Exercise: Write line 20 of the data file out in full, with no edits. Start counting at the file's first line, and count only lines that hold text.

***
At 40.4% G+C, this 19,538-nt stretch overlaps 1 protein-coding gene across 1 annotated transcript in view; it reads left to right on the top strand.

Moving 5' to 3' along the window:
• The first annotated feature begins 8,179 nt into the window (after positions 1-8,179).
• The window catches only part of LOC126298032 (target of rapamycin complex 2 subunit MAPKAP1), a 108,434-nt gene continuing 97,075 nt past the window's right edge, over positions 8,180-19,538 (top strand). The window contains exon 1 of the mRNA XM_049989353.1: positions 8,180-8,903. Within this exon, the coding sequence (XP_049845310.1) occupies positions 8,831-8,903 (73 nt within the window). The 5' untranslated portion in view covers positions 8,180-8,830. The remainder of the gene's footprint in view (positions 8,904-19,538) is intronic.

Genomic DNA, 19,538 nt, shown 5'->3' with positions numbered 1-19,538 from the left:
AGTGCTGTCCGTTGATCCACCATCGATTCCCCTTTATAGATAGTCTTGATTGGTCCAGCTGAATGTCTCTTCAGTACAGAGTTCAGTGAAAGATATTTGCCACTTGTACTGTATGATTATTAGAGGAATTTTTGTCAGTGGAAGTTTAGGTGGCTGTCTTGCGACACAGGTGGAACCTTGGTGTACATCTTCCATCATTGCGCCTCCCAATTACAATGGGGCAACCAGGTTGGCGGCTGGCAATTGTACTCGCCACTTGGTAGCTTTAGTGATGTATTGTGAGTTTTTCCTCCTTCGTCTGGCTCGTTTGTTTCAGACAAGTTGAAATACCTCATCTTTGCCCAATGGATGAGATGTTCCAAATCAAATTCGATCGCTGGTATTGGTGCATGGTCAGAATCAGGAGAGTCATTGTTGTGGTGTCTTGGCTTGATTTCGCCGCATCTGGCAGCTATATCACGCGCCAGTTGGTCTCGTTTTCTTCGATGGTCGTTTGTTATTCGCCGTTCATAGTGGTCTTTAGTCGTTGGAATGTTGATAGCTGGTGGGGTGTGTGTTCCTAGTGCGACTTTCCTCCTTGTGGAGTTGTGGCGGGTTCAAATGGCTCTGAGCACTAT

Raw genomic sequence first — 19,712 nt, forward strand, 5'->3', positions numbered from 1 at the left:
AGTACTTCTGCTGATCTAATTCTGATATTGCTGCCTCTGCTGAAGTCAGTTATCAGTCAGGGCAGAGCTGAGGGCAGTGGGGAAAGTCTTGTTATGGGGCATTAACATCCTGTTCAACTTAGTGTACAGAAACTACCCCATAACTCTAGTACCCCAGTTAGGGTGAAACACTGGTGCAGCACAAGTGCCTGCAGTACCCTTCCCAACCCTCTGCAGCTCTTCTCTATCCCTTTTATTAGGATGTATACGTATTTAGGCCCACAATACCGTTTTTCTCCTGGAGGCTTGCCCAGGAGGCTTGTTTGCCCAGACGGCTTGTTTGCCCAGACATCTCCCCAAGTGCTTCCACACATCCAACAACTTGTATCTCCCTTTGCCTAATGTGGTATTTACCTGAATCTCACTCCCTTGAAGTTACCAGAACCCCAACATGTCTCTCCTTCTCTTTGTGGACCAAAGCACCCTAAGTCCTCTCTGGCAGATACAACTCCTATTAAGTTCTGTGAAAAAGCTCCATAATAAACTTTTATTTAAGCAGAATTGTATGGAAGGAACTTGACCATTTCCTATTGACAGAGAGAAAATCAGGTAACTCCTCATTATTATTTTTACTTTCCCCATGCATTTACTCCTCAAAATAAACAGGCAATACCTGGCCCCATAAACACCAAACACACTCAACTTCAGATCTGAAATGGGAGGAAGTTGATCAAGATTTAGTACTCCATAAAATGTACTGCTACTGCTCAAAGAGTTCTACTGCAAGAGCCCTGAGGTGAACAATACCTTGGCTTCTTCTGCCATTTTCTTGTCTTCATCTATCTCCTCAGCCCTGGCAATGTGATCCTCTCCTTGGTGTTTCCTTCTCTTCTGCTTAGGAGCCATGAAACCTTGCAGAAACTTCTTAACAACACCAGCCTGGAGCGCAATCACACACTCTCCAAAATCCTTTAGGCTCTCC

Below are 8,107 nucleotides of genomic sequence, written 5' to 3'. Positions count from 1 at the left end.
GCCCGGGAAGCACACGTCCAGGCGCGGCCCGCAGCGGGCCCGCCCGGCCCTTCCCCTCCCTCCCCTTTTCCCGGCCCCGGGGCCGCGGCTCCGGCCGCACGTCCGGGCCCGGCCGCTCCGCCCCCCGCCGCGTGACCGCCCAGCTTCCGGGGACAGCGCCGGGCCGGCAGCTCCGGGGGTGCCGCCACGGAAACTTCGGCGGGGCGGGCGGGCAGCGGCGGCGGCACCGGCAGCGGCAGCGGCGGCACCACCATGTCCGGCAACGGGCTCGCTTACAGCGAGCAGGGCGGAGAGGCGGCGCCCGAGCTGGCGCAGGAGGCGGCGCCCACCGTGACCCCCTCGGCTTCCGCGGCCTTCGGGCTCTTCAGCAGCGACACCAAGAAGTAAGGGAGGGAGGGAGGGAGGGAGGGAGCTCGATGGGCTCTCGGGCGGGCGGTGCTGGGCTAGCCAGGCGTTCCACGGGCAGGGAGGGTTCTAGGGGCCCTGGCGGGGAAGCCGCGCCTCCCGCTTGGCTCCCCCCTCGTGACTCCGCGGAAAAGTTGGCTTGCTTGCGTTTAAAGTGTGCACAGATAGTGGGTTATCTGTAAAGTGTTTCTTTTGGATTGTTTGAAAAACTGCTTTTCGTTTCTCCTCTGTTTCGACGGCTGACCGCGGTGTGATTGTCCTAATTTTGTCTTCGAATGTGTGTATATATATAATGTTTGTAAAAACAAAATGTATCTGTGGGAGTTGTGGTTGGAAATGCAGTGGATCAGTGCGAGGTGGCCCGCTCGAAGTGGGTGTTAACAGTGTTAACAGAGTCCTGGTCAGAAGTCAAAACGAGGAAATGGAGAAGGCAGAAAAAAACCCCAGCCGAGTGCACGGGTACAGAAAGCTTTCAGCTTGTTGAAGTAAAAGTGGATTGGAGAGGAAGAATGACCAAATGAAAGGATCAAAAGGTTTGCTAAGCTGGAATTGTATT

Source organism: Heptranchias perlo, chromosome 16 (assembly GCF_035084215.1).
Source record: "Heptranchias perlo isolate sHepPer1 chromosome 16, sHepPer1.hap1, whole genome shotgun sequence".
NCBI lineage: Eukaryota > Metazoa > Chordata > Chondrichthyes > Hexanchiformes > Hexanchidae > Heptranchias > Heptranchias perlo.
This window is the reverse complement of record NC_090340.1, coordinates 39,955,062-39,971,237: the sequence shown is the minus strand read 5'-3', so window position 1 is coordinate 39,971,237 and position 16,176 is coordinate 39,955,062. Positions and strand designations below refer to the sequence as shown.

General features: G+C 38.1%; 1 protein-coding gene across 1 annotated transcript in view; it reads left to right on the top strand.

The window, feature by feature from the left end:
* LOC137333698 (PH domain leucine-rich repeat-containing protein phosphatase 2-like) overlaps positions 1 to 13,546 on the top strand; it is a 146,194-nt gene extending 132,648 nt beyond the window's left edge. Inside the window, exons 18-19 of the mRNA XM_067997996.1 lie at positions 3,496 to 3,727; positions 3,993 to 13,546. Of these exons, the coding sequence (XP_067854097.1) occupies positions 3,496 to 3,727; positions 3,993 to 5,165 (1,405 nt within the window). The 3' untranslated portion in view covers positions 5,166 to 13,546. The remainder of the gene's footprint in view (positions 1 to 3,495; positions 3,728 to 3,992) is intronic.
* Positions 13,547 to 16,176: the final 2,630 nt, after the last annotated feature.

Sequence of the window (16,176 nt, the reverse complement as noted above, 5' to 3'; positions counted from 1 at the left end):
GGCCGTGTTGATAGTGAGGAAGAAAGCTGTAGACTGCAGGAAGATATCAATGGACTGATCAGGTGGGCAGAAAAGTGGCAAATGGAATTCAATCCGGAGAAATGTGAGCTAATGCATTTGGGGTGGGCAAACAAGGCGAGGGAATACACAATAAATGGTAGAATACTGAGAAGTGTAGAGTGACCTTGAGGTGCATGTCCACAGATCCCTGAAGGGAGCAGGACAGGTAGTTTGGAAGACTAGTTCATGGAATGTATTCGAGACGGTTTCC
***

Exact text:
GGCCGTGTTGATAGTGAGGAAGAAAGCTGTAGACTGCAGGAAGATATCAATGGACTGATCAGGTGGGCAGAAAAGTGGCAAATGGAATTCAATCCGGAGAAATGTGAGCTAATGCATTTGGGGTGGGCAAACAAGGCGAGGGAATACACAATAAATGGTAGAATACTGAGAAGTGTAGAGTGACCTTGAGGTGCATGTCCACAGATCCCTGAAGGGAGCAGGACAGGTAGTTTGGAAGACTAGTTCATGGAATGTATTCGAGACGGTTTCC